! – Google Tag Manager -->
Delivering food, shelter, and hope to the poorest of the poor
A drive through the city of Managua, Nicaragua, felt like traveling in circles as we passed building after building defaced with the spray-painted slogans, “Viva la Revolucion” and “Viva Daniel.” It was hard to say whether the signs were the result of grassroots activism or a public graffiti art initiative, displayed among an abundant supply of billboards, posters, and statues promoting President Daniel Ortega and his political party.
But as you move outside the city and into very remote, hard-to-access villages, the atmosphere changes. The occasional sun-bleached flyer stapled to the wall of a dirt-floor shanty feels like an abstract idea unconnected to daily village life. Government officials are seldom seen, because the communities are so far away. And a “big picture” view of national politics takes a back seat to local squabbles: a woman weeping because a few corrupt police offers stole the firewood she had spent days gathering for sale; a community leader complaining that the mayor of the nearest town broke a promise to provide water to his small village of just 31 families.
Amigos for Christ members speak at a community meeting in a remote Nicaraguan village.
The survival of these poor communities depends in large part on their ability to self-govern, self-police, and self-inspire. Their isolation gives them freedom but also a fragility that must be conquered through personal will-power; and that is what makes our up-and-coming “Thirst No More” campaign so exciting.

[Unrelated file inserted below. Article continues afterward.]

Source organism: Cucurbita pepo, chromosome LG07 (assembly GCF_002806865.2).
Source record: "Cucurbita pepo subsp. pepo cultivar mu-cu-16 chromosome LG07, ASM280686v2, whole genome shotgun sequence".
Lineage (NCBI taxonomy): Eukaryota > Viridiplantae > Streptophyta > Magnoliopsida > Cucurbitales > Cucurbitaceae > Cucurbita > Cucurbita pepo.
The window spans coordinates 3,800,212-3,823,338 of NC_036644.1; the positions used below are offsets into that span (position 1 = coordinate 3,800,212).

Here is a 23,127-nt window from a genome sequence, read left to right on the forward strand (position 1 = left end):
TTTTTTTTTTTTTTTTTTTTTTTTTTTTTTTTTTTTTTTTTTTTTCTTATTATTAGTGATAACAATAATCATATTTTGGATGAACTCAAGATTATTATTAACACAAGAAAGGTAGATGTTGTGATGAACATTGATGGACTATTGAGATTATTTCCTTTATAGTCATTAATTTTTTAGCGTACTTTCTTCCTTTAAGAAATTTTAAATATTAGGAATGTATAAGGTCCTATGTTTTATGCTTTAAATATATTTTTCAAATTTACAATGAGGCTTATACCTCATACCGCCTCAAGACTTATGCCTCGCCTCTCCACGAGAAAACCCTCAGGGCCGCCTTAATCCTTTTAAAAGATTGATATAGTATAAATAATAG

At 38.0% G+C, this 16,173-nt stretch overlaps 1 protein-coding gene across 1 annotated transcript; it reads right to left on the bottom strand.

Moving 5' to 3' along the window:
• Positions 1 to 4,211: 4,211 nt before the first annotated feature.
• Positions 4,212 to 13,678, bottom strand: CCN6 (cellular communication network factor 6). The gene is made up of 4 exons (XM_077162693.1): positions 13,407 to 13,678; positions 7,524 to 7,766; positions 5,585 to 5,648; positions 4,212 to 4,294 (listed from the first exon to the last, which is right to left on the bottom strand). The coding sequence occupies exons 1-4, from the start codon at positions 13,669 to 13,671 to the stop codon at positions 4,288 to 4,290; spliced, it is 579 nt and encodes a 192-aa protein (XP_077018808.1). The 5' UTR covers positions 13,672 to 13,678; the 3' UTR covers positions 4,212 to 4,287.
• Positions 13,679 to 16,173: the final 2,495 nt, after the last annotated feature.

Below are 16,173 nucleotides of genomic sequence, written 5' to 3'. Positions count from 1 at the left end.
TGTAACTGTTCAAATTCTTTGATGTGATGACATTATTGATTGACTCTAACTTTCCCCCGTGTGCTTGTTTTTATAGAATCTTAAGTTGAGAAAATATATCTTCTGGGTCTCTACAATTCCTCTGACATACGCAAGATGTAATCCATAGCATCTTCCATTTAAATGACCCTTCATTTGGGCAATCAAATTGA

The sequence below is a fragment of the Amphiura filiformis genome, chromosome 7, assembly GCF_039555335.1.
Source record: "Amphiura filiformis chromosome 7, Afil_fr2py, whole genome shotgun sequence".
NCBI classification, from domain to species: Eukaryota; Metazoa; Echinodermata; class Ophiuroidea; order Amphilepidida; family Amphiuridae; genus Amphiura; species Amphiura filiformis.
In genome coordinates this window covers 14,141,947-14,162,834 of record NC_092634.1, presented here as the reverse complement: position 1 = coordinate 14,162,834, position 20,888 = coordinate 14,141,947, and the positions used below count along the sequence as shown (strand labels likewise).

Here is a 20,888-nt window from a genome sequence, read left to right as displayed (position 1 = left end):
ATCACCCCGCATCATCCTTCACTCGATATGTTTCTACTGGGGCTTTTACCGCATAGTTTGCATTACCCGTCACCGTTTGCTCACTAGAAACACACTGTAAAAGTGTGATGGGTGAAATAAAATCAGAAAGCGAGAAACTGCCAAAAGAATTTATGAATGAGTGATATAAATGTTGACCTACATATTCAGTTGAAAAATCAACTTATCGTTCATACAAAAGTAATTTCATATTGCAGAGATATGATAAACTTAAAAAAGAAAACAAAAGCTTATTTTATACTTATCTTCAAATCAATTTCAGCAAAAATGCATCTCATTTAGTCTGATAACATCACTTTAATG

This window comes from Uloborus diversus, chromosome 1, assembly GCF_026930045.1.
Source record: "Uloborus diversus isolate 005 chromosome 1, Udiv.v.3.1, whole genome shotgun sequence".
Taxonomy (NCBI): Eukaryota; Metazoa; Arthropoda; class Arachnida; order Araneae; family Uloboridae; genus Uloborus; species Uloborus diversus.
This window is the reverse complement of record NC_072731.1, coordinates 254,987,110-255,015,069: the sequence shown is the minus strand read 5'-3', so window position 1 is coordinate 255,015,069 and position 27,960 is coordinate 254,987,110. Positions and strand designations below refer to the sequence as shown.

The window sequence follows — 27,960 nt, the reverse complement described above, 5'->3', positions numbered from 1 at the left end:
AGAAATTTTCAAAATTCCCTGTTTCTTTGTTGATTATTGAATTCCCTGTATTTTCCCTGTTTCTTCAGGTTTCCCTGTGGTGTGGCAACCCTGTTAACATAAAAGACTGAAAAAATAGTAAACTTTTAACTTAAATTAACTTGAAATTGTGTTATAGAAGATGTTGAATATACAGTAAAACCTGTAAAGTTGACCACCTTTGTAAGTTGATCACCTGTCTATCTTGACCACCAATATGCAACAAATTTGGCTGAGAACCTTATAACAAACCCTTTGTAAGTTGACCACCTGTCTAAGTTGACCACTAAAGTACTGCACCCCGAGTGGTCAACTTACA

The greatest need in the villages is water – and we’re giving it to them. But this project isn’t just a handout; everyone must do their part. I had the privilege of accompanying our Cross Catholic ministry partner Amigos for Christ as they traveled from place to place, holding community meetings and challenging every family to get involved. The beneficiaries must dig trenches, lay pipe, and provide for ongoing maintenance and repairs so that clean water will flow from their spigots for many years to come.
The villagers, who have been plagued for so long by chronic dehydration and waterborne illnesses, are eager to do whatever it takes to get water. And I am eager to see them succeed. With God’s help, we will make their dream a reality.